The universe as we know it is a joint product of the observer and the observed.
~ Pierre Teilhard de Chardin
I took this photo over two months ago and still feel such a connection to the osprey who patiently endured my presence as I snapped multiple photos and then came back to shoot some more. But the tilt of its head tells me the osprey wasn’t merely the observed, but was also an observer.
However, it’d probably be a stretch to say we formed a mutual admiration society.
It’s the first Monday after Daylight Saving Time and despite not waking up until 9:00 A.M. (!), I handled the rest of the day like this take-no-nonsense Bushtit.
Still, I hope that tomorrow I wake at a more respectable time. I’m not sure I can channel my inner bushtit two days in a row.
Most every time I see a Eurasion Collared-Dove in my feeder I think about how those doves are an invasive species that spread across the United States via the Bahamas. (And if I don’t think about that, I think about how they EAT SO MUCH and aren’t the brightest doves in the chandelier.) But mostly I think to myself “they’re not even supposed to be here.”
Well, today it hit me that I’m an invasive species, too! So I guess maybe I’m not the brightest dove, either. *urp*
The sun’s down and evening is here. How did that happen? What was I doing all day?! Oh yeah, I remember. I watched this scrub jay in the feeder for a while.
Even if I’d accomplished nothing else, I’d call that time well spent.
When you’re in the muck you can only see muck.
If you somehow manage to float above it,
you still see the muck but you see it from a different perspective.
~ David Cronenberg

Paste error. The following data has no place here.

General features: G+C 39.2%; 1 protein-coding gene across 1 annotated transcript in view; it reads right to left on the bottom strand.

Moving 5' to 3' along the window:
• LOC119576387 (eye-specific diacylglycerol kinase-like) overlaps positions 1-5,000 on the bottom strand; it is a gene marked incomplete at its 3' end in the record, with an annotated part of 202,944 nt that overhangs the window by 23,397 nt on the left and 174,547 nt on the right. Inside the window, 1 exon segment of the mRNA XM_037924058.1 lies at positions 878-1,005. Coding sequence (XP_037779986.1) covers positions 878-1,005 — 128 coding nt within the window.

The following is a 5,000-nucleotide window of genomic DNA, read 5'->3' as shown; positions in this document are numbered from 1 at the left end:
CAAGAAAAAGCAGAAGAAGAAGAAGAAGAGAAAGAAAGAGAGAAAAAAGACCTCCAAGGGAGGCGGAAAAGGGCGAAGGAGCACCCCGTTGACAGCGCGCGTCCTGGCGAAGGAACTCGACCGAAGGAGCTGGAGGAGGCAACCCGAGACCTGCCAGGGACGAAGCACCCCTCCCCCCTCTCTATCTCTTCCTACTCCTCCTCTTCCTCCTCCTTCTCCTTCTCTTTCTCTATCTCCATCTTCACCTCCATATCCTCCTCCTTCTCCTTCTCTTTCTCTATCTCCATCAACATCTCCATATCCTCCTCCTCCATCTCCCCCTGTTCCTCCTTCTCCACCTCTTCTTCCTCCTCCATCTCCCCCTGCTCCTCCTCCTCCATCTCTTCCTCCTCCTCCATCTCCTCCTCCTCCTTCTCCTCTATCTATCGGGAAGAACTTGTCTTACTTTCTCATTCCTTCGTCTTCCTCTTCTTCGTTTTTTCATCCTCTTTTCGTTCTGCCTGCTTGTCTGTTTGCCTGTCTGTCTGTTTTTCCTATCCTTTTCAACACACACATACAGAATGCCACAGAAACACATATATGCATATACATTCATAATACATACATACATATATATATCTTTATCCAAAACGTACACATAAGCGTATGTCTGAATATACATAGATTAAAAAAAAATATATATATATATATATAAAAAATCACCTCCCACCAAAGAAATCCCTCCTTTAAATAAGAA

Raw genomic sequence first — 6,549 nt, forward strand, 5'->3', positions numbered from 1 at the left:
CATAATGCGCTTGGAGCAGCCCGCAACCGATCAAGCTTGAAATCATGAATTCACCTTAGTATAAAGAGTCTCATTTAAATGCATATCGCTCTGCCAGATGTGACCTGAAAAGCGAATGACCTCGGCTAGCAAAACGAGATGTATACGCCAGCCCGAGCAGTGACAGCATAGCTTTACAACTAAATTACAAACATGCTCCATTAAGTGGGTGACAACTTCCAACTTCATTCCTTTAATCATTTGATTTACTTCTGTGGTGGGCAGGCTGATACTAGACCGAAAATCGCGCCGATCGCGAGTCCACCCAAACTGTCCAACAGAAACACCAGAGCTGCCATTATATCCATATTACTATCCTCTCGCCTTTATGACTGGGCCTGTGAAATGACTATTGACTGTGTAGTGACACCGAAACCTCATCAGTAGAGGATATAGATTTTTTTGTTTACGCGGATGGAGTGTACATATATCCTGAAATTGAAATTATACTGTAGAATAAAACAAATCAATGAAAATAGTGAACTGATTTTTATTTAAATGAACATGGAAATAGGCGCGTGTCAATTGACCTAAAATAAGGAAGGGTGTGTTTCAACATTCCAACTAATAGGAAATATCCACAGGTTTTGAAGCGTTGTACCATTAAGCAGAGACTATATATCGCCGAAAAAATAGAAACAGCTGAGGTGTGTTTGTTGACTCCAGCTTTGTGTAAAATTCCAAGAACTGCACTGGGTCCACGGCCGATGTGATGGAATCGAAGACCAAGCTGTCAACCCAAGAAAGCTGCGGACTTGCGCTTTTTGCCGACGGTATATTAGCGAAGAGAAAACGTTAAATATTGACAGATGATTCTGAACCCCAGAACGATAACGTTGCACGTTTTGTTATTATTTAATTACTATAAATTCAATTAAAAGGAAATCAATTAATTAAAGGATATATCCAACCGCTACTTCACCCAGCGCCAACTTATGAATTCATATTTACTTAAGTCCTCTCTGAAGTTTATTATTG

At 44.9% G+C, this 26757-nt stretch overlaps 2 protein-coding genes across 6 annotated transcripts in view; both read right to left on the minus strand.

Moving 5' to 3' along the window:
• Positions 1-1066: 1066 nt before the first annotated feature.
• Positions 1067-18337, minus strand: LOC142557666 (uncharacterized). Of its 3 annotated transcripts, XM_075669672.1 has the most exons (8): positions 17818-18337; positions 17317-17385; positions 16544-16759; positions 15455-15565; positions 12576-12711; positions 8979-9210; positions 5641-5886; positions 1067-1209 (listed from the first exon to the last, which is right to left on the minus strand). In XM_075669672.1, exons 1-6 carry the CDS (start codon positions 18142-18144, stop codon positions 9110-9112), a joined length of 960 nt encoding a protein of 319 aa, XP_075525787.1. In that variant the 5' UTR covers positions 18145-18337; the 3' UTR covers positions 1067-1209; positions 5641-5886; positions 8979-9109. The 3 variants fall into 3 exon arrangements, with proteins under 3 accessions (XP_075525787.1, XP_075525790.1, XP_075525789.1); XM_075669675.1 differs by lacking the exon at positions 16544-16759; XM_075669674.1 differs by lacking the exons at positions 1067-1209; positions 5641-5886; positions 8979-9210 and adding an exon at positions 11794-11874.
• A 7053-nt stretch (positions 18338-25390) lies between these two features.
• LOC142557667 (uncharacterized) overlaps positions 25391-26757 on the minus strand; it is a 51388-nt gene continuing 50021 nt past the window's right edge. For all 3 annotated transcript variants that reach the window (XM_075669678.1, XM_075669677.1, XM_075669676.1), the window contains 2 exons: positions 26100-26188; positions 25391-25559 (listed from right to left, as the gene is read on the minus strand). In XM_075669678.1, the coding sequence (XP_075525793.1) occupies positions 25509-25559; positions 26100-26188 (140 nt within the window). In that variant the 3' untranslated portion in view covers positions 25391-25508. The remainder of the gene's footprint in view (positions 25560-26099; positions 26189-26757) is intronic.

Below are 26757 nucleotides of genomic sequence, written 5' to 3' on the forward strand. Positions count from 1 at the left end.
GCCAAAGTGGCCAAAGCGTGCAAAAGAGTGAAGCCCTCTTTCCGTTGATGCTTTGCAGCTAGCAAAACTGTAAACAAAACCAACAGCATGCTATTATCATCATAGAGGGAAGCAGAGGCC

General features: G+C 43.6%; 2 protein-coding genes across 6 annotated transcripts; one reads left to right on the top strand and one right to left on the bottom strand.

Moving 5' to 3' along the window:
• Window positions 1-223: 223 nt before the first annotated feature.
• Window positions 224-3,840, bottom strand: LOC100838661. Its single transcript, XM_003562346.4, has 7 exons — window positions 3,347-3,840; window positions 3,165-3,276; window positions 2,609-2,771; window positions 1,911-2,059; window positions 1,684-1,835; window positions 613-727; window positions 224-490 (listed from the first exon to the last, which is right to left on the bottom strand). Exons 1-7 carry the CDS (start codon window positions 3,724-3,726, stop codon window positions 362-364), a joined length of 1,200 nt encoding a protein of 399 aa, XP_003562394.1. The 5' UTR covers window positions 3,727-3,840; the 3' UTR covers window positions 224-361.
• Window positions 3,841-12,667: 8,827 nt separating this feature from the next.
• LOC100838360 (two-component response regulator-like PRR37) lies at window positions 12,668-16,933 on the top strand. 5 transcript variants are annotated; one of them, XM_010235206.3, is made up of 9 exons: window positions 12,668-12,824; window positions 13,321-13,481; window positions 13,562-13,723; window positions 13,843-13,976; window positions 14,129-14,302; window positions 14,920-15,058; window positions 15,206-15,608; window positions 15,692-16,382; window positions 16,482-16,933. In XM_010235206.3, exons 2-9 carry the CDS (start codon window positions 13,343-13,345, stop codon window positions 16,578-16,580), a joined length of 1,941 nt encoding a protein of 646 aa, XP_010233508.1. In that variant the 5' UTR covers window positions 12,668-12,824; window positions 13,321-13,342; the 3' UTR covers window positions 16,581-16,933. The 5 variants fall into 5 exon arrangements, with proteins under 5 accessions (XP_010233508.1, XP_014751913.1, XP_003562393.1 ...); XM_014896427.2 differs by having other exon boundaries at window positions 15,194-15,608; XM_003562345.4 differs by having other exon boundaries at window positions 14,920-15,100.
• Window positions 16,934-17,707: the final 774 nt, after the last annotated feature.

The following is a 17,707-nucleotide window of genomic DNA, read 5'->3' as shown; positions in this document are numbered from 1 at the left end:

Today as I work to revise my contemporary young adult novel that’s been in my life for what seems like FOREVER, I send prayers that the goddesses will grant me a different perspective on these pages and pages of muck. While an ibis thrives on muck, this writer does not. I’m ready for wings to help me float above it all and see this manuscript differently.
It’s 21 degrees right now and I’m happy to be inside where it’s warm and dry. Meanwhile, these House Finches are busy outside my window with the task of staying alive, somehow almost making it look like fun.
Party on, Garth.
It is during our darkest moments that we must focus to see the light.
I’m in Florida visiting my mother and I’ve already made two new friends: Antoinette the Lyft driver and then this gorgeous osprey who tolerated me taking lots of photos.
This trip is off to a very good start.
In this part of the world, we’re in the final hours of 2018 which has been a shit-year in so many ways for the planet and its inhabitants. I don’t have any profound insights to offer. I would, however, like to share this photo I just took from my dining room window.
Faith is the bird that feels the light when the dawn is still dark. ~ Rabindranath Tagore
It’s not a great picture, but it makes me happy. There’s much going on here (falling snow, flight, eating, turf battles, perching, etc) and I wanted to include this image because birds never, ever fail to brighten my day. I’m hoping they’ll do the same for you. Either way, it feels right to include feathered friends as I say goodbye to a difficult year.
The one other consistently bright spot for me this year has been the Sunrise Movement. No one is fighting harder and more effectively in the face of climate change than these young people with their action plan, aka the Green New Deal, that includes massive job creation. PLEASE consider pledging a monthly donation (mine is $5 per month) to this incredible organization that’s given me more hope than I thought possible.
I wish you and yours a Happy New Year! Here’s to continuing the good fight in 2019!